The 25-hydroxy vitamin D test is the most accurate way to measure how much vitamin D is in your body.
In the kidney, 25-hydroxy vitamin D changes into an active form of the vitamin. The active form of vitamin D helps control calcium and phosphate levels in the body.
This article discusses the blood test used to measure the amount of 25-hydroxy vitamin D.
25-OH vitamin D test; Calcidiol 25-hydroxycholecalciferol test
Blood is typically drawn from a vein, usually from the inside of the elbow or the back of the hand. The site is cleaned with germ-killing medicine (antiseptic). The health care provider wraps an elastic band around the upper arm to apply pressure to the area and make the vein swell with blood.
Next, the health care provider gently inserts a needle into the vein. The blood collects into an airtight vial or tube attached to the needle. The elastic band is removed from your arm.
Once the blood has been collected, the needle is removed, and the puncture site is covered to stop any bleeding.
In infants or young children, a sharp tool called a lancet may be used to puncture the skin and make it bleed. The blood collects into a small glass tube called a pipette, or onto a slide or test strip. A bandage may be placed over the area if there is any bleeding.
Do not eat for 4 hours before the test.
When the needle is inserted to draw blood, some people feel moderate pain, while others feel only a prick or stinging sensation. Afterward, there may be some throbbing.
This test is done to determine if you have too much or too little vitamin D in your blood.
The normal range is 30.0 to 74.0 nanograms per milliliter (ng/mL).
Note: Normal value ranges may vary slightly among different laboratories. Talk to your doctor about the meaning of your specific test results.
Lower than normal levels suggest a vitamin D deficiency. This condition can result from:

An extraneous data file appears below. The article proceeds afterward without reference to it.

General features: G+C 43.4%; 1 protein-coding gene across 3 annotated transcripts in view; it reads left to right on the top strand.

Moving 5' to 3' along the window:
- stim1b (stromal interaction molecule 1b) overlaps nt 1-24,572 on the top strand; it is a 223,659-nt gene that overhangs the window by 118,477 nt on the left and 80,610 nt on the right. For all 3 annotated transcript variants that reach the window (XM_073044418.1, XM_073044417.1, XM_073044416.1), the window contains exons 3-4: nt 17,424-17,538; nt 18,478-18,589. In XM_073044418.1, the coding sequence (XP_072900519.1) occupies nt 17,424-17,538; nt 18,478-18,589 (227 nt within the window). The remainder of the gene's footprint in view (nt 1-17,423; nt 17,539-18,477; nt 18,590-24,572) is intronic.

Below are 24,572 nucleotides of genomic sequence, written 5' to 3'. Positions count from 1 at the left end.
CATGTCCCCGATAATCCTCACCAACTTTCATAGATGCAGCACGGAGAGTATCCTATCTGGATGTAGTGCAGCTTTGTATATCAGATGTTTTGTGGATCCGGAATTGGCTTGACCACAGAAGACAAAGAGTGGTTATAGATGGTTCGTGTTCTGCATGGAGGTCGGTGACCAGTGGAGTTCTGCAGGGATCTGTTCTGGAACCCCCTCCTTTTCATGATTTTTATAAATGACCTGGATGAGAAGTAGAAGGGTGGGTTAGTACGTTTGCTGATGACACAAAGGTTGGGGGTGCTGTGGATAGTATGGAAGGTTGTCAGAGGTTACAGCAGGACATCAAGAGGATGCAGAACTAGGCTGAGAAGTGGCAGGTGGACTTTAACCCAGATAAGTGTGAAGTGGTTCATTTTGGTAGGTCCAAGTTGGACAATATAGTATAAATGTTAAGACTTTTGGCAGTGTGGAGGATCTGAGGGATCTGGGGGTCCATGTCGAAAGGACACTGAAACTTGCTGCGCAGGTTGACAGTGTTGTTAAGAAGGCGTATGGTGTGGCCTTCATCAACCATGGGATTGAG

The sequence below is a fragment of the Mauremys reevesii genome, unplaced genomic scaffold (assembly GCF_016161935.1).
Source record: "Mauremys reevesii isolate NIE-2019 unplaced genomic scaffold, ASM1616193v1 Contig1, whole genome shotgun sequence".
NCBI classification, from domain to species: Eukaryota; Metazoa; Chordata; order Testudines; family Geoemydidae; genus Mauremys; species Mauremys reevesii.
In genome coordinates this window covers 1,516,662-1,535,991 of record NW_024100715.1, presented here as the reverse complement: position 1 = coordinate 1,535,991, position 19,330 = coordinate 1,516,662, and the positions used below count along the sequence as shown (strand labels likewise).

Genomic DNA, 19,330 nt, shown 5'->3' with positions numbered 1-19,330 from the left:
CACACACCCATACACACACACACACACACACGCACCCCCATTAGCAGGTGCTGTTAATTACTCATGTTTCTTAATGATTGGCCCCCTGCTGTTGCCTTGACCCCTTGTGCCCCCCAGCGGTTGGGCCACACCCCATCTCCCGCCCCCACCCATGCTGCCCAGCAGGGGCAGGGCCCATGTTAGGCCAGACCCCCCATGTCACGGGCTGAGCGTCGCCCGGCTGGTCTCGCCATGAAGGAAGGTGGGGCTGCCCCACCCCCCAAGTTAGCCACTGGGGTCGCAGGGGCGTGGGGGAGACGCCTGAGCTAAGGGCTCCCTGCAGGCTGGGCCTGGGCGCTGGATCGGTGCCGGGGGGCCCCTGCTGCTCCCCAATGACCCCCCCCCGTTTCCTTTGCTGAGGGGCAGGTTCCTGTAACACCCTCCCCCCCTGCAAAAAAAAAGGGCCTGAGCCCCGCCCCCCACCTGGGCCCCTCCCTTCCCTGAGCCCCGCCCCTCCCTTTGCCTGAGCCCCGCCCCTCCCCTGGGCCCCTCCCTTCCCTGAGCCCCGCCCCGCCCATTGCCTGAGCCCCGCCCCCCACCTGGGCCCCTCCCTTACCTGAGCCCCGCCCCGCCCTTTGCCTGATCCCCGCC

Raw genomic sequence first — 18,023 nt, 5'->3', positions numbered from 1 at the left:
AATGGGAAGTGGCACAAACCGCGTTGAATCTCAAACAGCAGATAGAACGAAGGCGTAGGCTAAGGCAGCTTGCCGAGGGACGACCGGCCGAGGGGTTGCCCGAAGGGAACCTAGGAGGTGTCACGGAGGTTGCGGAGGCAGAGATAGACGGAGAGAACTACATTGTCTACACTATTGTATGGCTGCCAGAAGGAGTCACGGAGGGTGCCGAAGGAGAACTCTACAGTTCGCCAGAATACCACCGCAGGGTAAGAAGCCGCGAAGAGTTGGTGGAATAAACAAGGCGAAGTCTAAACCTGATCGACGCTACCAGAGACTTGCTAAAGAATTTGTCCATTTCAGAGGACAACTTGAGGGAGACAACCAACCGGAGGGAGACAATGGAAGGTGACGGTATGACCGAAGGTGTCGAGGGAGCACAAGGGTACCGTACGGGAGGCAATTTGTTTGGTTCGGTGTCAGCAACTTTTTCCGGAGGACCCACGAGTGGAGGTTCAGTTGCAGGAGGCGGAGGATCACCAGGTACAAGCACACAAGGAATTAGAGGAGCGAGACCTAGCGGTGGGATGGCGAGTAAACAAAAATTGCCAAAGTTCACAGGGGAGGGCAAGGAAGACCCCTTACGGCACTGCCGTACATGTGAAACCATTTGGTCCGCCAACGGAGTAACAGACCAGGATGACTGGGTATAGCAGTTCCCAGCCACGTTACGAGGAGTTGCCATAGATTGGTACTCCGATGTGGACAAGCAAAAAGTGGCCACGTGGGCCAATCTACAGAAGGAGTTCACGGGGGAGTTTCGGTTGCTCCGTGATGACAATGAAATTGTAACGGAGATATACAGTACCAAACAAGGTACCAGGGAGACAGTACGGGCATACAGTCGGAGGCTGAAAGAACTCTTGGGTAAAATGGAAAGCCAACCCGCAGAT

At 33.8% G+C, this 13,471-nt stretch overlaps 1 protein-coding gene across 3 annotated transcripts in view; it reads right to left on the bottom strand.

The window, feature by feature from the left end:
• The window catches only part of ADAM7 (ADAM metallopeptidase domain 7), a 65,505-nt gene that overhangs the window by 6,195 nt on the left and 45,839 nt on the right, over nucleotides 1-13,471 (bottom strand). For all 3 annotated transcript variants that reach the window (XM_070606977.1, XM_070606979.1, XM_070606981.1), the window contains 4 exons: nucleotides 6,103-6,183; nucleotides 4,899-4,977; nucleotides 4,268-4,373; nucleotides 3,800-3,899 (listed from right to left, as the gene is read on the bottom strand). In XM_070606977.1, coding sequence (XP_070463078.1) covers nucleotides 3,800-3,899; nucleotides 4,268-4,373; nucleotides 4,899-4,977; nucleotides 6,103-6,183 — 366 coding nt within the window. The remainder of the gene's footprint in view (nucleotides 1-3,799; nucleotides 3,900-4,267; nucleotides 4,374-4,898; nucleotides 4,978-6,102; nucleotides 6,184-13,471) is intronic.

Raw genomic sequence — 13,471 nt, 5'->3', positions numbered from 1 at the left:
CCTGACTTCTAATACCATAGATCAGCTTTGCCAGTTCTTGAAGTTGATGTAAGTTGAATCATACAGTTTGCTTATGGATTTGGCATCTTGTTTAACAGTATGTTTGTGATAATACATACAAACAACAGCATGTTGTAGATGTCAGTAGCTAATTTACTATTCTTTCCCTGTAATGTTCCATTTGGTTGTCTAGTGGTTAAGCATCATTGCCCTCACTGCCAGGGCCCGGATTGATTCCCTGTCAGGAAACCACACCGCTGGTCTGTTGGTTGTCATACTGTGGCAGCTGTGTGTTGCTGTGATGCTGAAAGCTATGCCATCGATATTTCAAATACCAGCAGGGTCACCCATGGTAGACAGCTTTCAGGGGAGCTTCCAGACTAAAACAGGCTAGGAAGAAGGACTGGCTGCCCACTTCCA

Low vitamin D levels are more common in African-American children, particularly in the winter, as well as in infants who are exclusively breastfed. Low vitamin D levels have also been associated with an increased risk of developing cancer. For more information, see the article on vitamin D deficiency.
Higher than normal levels suggest excess vitamin D, a condition called hypervitaminosis D.
Veins and arteries vary in size from one patient to another and from one side of the body to the other. Obtaining a blood sample from some people may be more difficult than from others.
Other risks associated with having blood drawn are slight but may include:
Weng FL, Shults J, Leonard MB, Stallings VA, Zemel BS. Risk factors for low serum 25-hydroxyvitamin D concentrations in otherwise healthy children and adolescents. Am J Clin Nutr. 2007;86(1):150-158.
Lappe JM, Travers-Gustafson D, Davies KM, Recker RR, Heaney RP. Vitamin D and calcium supplementation reduces cancer risk: results of a randomized trial. Am J Clin Nutr. 2007;85(6):1586-1591.
Specker BL, Valanis B, Hertzberg V, Edwards N, Tsang RC. Sunshine exposure and serum 25-hydroxyvitamin D concentrations in exclusively breast-fed infants. J Pediatr 1985;107(3):372-376.
Review Date: 7/28/2008
The information provided herein should not be used during any medical emergency or for the diagnosis or treatment of any medical condition. A licensed physician should be consulted for diagnosis and treatment of any and all medical conditions. Call 911 for all medical emergencies. Links to other sites are provided for information only -- they do not constitute endorsements of those other sites. Copyright ©2010 A.D.A.M., Inc., as modified by University of California San Francisco. Any duplication or distribution of the information contained herein is strictly prohibited.
Information developed by A.D.A.M., Inc. regarding tests and test results may not directly correspond with information provided by UCSF Medical Center. Please discuss with your doctor any questions or concerns you may have.